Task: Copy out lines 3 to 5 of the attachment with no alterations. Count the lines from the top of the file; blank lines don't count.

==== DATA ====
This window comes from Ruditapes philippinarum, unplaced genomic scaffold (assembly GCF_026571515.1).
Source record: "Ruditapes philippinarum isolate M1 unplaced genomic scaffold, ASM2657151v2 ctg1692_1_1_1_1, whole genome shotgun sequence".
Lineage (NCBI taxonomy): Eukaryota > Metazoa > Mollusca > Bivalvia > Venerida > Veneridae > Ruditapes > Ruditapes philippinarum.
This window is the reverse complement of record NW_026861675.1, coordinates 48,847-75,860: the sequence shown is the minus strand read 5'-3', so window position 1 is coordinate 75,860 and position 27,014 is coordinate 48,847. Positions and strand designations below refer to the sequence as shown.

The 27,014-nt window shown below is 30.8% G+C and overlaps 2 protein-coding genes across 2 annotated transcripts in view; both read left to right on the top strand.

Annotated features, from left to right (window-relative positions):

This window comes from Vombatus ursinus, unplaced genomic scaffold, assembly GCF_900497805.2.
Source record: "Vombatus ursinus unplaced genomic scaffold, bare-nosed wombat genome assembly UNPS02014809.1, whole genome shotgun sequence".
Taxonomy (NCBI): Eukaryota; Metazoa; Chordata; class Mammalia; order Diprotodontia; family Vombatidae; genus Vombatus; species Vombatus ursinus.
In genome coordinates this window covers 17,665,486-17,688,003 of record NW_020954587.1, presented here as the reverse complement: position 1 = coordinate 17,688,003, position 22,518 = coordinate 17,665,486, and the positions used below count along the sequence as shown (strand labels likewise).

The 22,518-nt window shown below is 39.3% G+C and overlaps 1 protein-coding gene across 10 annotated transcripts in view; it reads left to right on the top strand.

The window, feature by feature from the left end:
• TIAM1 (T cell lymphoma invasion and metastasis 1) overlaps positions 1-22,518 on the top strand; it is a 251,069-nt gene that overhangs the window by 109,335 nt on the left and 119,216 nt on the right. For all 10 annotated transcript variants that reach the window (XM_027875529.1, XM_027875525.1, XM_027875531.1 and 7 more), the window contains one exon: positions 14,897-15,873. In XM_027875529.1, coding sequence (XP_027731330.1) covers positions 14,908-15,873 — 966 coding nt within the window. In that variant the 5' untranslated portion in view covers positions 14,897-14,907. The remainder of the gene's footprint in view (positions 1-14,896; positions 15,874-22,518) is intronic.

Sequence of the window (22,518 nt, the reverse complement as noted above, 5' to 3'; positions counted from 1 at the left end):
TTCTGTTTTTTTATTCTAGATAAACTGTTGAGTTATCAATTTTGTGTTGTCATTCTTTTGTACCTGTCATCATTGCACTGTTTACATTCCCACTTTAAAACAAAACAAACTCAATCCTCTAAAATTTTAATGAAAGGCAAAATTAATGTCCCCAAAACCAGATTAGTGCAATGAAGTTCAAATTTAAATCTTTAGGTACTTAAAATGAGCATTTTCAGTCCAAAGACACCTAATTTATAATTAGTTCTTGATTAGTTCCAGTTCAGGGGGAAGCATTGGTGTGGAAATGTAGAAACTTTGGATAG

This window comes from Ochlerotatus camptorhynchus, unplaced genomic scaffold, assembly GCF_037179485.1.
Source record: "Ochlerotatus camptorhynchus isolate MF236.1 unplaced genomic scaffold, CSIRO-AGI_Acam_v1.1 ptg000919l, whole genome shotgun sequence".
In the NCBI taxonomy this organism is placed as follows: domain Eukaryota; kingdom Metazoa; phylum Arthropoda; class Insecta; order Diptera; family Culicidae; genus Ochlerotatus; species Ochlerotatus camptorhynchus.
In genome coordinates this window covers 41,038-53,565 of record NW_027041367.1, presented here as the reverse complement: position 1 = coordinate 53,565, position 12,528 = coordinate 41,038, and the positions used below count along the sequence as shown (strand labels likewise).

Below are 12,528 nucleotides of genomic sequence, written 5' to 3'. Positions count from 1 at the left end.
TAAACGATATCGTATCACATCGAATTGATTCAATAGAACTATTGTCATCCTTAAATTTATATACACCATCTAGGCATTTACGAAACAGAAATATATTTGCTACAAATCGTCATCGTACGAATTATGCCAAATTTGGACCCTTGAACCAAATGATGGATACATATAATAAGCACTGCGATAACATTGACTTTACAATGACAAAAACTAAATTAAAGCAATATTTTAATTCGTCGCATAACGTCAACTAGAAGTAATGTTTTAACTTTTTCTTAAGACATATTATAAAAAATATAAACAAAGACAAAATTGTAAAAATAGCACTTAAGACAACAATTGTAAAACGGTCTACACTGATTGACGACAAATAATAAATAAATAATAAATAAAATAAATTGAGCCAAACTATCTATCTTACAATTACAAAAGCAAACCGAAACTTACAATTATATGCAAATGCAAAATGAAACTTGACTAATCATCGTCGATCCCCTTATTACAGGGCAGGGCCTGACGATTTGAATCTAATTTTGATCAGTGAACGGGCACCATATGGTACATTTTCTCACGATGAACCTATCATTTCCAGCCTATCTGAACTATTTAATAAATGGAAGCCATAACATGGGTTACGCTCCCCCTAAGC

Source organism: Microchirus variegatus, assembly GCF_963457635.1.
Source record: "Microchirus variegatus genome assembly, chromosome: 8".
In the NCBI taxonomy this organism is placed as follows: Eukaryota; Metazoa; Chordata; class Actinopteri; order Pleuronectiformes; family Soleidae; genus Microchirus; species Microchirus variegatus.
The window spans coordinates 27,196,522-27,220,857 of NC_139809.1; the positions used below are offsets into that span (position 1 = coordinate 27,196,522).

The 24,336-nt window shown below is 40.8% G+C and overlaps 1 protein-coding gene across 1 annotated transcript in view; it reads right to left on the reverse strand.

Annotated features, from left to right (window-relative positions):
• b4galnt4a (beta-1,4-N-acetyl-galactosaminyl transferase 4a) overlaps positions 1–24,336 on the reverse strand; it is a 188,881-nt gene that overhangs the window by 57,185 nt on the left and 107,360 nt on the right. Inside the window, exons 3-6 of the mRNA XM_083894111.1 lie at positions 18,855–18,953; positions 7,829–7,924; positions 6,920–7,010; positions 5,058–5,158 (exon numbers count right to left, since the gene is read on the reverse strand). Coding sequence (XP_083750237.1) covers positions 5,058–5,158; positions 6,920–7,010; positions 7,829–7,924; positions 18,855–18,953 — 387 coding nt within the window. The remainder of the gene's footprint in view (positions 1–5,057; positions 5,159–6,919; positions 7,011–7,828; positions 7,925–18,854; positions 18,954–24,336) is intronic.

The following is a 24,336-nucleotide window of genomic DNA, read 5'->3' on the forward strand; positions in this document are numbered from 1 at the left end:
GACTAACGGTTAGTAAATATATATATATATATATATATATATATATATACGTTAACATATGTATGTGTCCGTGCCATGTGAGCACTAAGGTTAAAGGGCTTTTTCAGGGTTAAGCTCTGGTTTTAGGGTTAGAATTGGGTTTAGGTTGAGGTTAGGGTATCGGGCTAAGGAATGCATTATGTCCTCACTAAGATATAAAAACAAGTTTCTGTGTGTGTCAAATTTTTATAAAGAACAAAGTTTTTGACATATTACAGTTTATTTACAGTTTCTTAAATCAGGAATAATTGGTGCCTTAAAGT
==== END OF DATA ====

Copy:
Lineage (NCBI taxonomy): Eukaryota > Metazoa > Mollusca > Bivalvia > Venerida > Veneridae > Ruditapes > Ruditapes philippinarum.
This window is the reverse complement of record NW_026861675.1, coordinates 48,847-75,860: the sequence shown is the minus strand read 5'-3', so window position 1 is coordinate 75,860 and position 27,014 is coordinate 48,847. Positions and strand designations below refer to the sequence as shown.

The 27,014-nt window shown below is 30.8% G+C and overlaps 2 protein-coding genes across 2 annotated transcripts in view; both read left to right on the top strand.